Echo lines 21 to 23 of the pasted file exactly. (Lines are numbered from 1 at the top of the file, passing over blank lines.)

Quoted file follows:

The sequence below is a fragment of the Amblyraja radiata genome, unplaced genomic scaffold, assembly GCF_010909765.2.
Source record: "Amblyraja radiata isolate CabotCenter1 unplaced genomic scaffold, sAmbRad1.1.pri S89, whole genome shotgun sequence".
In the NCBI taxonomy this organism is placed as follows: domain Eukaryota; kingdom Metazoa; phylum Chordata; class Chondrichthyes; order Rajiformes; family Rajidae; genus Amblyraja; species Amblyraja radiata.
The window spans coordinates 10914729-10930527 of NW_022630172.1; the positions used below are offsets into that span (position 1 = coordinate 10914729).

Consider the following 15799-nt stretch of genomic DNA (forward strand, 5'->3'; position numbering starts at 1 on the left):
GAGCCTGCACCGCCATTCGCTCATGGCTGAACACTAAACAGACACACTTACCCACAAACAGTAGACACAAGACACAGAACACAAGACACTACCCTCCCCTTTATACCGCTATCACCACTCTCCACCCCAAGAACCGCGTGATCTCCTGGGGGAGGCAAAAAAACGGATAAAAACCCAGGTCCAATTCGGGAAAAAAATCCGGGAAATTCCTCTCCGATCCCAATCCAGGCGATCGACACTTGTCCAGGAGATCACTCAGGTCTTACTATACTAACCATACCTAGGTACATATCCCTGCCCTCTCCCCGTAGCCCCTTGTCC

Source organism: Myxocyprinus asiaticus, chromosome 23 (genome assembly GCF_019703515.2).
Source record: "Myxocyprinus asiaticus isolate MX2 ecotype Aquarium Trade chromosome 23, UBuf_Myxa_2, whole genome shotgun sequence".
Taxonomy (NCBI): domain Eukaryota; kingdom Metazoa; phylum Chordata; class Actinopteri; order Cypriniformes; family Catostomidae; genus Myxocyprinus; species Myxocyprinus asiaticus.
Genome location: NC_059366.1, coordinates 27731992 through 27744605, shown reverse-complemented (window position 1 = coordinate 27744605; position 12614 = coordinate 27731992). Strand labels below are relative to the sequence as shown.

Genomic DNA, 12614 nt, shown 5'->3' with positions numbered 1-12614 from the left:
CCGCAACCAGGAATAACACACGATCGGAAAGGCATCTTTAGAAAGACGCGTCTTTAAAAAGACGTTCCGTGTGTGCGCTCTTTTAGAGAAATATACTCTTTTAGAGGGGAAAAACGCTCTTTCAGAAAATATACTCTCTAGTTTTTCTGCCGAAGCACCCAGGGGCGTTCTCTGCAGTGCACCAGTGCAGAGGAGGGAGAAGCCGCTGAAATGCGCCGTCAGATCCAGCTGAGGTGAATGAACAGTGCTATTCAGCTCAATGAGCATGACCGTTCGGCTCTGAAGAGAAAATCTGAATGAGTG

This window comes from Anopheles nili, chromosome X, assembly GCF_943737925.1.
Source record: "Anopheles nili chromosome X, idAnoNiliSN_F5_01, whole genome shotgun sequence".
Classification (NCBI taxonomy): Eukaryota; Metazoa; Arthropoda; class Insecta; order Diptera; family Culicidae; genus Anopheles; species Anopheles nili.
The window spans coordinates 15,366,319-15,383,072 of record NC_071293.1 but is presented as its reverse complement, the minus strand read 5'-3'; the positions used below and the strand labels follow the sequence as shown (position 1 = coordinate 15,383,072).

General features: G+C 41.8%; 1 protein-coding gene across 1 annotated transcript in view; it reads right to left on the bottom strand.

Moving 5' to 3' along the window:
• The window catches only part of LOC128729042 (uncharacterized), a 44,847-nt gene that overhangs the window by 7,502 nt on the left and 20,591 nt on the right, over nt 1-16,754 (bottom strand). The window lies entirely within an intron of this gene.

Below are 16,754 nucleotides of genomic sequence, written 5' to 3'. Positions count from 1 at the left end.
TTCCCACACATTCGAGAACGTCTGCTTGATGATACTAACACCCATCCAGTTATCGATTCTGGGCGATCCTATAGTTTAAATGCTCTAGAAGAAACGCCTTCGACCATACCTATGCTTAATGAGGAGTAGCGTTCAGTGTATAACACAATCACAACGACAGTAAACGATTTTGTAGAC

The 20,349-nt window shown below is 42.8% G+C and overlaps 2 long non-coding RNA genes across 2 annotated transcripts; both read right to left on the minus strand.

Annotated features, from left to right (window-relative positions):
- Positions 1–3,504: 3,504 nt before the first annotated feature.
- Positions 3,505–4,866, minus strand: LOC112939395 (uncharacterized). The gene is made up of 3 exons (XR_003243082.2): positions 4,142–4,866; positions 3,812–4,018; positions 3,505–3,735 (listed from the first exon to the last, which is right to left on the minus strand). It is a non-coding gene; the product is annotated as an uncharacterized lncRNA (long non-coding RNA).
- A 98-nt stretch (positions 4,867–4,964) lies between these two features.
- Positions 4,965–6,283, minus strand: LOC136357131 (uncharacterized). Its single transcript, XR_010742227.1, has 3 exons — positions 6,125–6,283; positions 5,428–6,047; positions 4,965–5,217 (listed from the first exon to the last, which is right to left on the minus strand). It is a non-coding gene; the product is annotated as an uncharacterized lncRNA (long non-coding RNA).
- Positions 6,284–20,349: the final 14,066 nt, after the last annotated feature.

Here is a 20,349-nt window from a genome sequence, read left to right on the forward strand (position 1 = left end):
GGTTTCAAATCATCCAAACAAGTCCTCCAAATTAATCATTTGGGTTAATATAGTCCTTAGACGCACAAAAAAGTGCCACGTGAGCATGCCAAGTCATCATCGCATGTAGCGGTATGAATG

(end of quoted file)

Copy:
TTCCCACACATTCGAGAACGTCTGCTTGATGATACTAACACCCATCCAGTTATCGATTCTGGGCGATCCTATAGTTTAAATGCTCTAGAAGAAACGCCTTCGACCATACCTATGCTTAATGAGGAGTAGCGTTCAGTGTATAACACAATCACAACGACAGTAAACGATTTTGTAGAC

The 20,349-nt window shown below is 42.8% G+C and overlaps 2 long non-coding RNA genes across 2 annotated transcripts; both read right to left on the minus strand.

Annotated features, from left to right (window-relative positions):